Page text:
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Office of Allowances

Frequently Asked Questions
Danger Pay


QUESTIONS:

1. Q: What is Danger Pay?

2. Q: Can you explain what detail means?

3. Q: How is Danger Pay calculated?

4. Q:  If a post or area is currently designated for Danger Pay, is it possible for the Danger Pay designation to be removed at any time?

5. Q: Can Locally Employed Staff (LES) earn Danger Pay?

6. Q: I recently returned from a two-week TDY but was unable to get my SF-1190 for Danger Pay processed before I left. Now that I've returned to the U.S., how do I go about getting this processed and to whom do I turn it in?

7. Q: Where can I find a list of Danger Pay posts and rates of Danger Pay?

8. Q: I will be on TDY at a Danger Pay post on Memorial Day. Am I eligible for Danger Pay on a holiday if I don't work?

9. Q: Danger pay is available to employees on temporary detail for four cumulative hours or longer in a day. Is it payable for all hours worked over four or retroactive to the 1st hour worked? For example, of eight hours are only four subject to Danger Pay on the first day of temporary detail or are all eight?

10. Q: Is Danger Pay taxable?

11. Q: What is Imminent Danger Pay and how does it differ from Danger Pay?

12. Q: Can I receive Post Hardship Differential and Danger Pay at the same time?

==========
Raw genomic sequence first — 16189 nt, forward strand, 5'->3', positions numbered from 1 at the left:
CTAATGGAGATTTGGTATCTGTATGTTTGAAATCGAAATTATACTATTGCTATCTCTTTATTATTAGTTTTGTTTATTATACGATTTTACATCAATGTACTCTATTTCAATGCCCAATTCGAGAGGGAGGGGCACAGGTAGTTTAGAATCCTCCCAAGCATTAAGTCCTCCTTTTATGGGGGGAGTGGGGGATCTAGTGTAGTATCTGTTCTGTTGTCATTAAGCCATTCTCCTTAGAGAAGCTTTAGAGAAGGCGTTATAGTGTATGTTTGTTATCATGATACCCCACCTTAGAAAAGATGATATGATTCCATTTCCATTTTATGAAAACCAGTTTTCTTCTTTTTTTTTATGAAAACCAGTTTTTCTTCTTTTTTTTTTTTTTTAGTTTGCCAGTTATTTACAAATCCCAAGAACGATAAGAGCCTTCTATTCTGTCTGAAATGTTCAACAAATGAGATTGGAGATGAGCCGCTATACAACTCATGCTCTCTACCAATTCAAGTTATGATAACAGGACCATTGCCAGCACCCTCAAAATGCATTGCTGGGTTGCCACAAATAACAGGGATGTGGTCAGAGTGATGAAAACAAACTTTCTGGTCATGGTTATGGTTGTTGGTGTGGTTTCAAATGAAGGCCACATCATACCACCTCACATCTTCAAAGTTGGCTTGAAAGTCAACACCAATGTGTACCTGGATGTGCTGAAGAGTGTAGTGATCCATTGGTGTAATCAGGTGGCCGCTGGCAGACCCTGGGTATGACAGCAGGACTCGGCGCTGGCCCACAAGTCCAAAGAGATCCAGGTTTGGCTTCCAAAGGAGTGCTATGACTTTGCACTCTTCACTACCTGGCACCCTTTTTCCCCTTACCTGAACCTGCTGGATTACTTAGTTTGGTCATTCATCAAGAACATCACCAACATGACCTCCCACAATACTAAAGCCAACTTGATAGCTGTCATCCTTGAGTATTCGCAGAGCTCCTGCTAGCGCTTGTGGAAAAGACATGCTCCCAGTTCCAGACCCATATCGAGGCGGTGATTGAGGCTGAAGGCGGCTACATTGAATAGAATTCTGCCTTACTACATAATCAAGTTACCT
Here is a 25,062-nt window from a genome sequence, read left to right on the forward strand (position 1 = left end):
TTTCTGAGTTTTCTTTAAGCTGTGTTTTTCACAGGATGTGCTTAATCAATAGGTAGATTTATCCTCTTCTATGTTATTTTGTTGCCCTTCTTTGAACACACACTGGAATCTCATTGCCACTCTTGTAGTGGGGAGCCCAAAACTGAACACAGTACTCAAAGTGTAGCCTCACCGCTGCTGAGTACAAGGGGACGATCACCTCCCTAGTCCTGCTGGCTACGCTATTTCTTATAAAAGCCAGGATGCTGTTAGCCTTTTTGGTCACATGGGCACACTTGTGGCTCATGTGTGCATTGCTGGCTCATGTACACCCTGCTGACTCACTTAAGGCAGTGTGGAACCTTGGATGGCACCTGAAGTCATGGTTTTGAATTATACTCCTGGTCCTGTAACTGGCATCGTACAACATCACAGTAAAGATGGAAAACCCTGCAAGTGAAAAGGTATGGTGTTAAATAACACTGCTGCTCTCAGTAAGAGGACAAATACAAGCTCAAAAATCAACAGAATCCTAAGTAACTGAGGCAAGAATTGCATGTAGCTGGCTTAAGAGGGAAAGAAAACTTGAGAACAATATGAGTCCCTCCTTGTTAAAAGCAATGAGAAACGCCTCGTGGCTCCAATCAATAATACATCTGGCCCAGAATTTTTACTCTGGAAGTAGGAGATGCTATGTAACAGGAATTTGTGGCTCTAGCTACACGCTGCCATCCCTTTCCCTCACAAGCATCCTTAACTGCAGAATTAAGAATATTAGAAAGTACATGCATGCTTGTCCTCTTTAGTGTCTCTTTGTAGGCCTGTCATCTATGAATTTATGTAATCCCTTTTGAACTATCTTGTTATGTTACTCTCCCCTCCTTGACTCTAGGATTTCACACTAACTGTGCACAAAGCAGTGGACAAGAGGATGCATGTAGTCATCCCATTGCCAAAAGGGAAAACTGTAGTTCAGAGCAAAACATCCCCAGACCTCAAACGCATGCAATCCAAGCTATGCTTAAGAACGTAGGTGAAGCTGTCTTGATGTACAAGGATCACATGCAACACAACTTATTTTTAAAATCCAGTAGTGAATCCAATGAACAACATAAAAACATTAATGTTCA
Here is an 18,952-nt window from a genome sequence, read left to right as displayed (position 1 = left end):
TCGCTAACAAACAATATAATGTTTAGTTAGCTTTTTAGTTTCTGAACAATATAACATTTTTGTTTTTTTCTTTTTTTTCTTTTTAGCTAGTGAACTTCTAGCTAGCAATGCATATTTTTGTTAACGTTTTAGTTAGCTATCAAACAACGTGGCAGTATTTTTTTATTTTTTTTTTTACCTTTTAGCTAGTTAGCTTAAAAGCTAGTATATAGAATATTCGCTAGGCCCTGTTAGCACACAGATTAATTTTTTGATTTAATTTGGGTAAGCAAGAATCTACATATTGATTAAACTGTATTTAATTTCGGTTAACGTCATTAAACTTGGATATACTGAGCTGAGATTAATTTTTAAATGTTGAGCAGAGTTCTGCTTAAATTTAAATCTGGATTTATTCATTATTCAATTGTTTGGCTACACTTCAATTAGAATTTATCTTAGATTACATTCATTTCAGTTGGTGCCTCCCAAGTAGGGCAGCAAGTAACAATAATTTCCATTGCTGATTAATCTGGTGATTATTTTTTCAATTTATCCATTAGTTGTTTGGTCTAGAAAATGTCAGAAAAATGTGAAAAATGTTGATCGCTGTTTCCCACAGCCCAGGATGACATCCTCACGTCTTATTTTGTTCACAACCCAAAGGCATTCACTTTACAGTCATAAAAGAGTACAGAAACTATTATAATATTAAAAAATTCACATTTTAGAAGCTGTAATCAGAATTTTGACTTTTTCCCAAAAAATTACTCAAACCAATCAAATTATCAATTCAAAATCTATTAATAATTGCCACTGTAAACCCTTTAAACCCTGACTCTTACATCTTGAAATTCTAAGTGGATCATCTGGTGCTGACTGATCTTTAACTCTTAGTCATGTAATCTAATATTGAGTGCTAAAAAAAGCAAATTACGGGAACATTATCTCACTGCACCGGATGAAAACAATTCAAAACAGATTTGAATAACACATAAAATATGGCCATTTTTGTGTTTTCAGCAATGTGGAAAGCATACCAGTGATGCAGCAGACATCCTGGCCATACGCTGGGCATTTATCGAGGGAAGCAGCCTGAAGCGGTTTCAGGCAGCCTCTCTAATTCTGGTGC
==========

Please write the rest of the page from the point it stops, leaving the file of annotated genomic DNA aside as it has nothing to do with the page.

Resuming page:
13. Q: If Danger Pay under DSSR 652(f) and DSSR 652(g) are both authorized, can I pick which one I want to receive?

14. Q: I am a Department of Defense (DoD) civilian employee. I noticed that Danger Pay under DSSR 652(f) and DSSR 652(g) are both in place for my post. Can I receive both since I am working with the military?

QUESTIONS:

1. Q: What is Danger Pay? 

A:  Danger Pay is additional compensation above basic compensation for service at designated Danger Pay posts where civil insurrection, terrorism, or war conditions threaten physical harm or imminent danger to all U.S. Government civilian employees.

2. Q: Can you explain what detail means?

A: Detail (defined at DSSR 040p) in conjunction with Danger Pay means a temporary assignment or temporary duty (TDY) to an area designated for danger pay for a minimum of four cumulative hours in one day. Any leave taken while present at such place of detail may be included to meet the four hour requirement but days of absence away from the designated post or country/area may not be included. Employees transiting a post who are inadvertently detained there for four hours or more can be considered to be on detail for Danger Pay purposes.

3. Q: How is Danger Pay calculated?

A: Employees receive Danger Pay as a percentage of their basic compensation. Neither overtime and other premium pay nor other allowances are factored into the calculation of Danger Pay. Danger Pay is paid only for hours for which basic compensation is paid (DSSR 655).

4. Q: If a post or area is currently designated for Danger Pay, is it possible for the Danger Pay designation to be removed at any time?

A: Yes, since conditions at Danger Pay posts are reviewed periodically to ensure that the Danger Pay continues only during the existence of conditions justifying such payment, it is possible for the Danger Pay designation to be removed or modified at any time.